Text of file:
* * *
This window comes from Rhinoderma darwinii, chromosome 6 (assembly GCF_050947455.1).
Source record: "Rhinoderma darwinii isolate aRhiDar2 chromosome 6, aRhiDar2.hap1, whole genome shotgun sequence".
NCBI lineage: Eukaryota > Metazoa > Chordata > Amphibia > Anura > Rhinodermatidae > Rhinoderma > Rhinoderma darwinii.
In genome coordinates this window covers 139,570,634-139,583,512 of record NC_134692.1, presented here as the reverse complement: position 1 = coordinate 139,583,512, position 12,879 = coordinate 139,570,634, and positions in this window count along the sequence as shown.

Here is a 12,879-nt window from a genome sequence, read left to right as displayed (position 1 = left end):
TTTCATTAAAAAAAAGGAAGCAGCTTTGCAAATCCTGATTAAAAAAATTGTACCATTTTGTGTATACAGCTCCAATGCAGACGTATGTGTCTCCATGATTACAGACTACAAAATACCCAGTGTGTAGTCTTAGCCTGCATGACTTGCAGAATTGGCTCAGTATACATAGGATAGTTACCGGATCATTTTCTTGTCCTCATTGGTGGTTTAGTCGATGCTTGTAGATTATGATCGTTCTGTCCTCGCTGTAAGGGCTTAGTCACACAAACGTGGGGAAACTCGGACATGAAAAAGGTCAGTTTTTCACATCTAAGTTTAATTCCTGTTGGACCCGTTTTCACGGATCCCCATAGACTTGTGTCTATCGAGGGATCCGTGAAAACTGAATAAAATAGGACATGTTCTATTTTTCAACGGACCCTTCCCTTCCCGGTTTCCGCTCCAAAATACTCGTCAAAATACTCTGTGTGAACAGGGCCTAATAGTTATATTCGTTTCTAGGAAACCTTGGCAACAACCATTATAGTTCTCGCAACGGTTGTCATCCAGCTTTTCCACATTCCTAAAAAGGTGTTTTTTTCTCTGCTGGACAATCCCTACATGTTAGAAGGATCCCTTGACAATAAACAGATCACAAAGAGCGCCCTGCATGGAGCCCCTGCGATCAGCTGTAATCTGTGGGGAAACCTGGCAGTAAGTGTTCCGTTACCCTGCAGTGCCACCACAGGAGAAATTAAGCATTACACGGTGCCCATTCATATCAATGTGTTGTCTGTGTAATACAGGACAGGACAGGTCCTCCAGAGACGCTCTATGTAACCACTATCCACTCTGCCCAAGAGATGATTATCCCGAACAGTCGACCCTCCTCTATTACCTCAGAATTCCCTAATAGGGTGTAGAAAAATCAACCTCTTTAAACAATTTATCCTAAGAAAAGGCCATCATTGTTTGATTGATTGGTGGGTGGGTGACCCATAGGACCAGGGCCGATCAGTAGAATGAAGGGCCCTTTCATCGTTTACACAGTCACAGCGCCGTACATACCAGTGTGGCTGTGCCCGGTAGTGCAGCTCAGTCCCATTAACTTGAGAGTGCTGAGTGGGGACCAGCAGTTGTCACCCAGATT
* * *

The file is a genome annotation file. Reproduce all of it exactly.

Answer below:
This window comes from Rhinoderma darwinii, chromosome 6 (assembly GCF_050947455.1).
Source record: "Rhinoderma darwinii isolate aRhiDar2 chromosome 6, aRhiDar2.hap1, whole genome shotgun sequence".
NCBI lineage: Eukaryota > Metazoa > Chordata > Amphibia > Anura > Rhinodermatidae > Rhinoderma > Rhinoderma darwinii.
In genome coordinates this window covers 139,570,634-139,583,512 of record NC_134692.1, presented here as the reverse complement: position 1 = coordinate 139,583,512, position 12,879 = coordinate 139,570,634, and positions in this window count along the sequence as shown.

Here is a 12,879-nt window from a genome sequence, read left to right as displayed (position 1 = left end):
TTTCATTAAAAAAAAGGAAGCAGCTTTGCAAATCCTGATTAAAAAAATTGTACCATTTTGTGTATACAGCTCCAATGCAGACGTATGTGTCTCCATGATTACAGACTACAAAATACCCAGTGTGTAGTCTTAGCCTGCATGACTTGCAGAATTGGCTCAGTATACATAGGATAGTTACCGGATCATTTTCTTGTCCTCATTGGTGGTTTAGTCGATGCTTGTAGATTATGATCGTTCTGTCCTCGCTGTAAGGGCTTAGTCACACAAACGTGGGGAAACTCGGACATGAAAAAGGTCAGTTTTTCACATCTAAGTTTAATTCCTGTTGGACCCGTTTTCACGGATCCCCATAGACTTGTGTCTATCGAGGGATCCGTGAAAACTGAATAAAATAGGACATGTTCTATTTTTCAACGGACCCTTCCCTTCCCGGTTTCCGCTCCAAAATACTCGTCAAAATACTCTGTGTGAACAGGGCCTAATAGTTATATTCGTTTCTAGGAAACCTTGGCAACAACCATTATAGTTCTCGCAACGGTTGTCATCCAGCTTTTCCACATTCCTAAAAAGGTGTTTTTTTCTCTGCTGGACAATCCCTACATGTTAGAAGGATCCCTTGACAATAAACAGATCACAAAGAGCGCCCTGCATGGAGCCCCTGCGATCAGCTGTAATCTGTGGGGAAACCTGGCAGTAAGTGTTCCGTTACCCTGCAGTGCCACCACAGGAGAAATTAAGCATTACACGGTGCCCATTCATATCAATGTGTTGTCTGTGTAATACAGGACAGGACAGGTCCTCCAGAGACGCTCTATGTAACCACTATCCACTCTGCCCAAGAGATGATTATCCCGAACAGTCGACCCTCCTCTATTACCTCAGAATTCCCTAATAGGGTGTAGAAAAATCAACCTCTTTAAACAATTTATCCTAAGAAAAGGCCATCATTGTTTGATTGATTGGTGGGTGGGTGACCCATAGGACCAGGGCCGATCAGTAGAATGAAGGGCCCTTTCATCGTTTACACAGTCACAGCGCCGTACATACCAGTGTGGCTGTGCCCGGTAGTGCAGCTCAGTCCCATTAACTTGAGAGTGCTGAGTGGGGACCAGCAGTTGTCACCCAGATT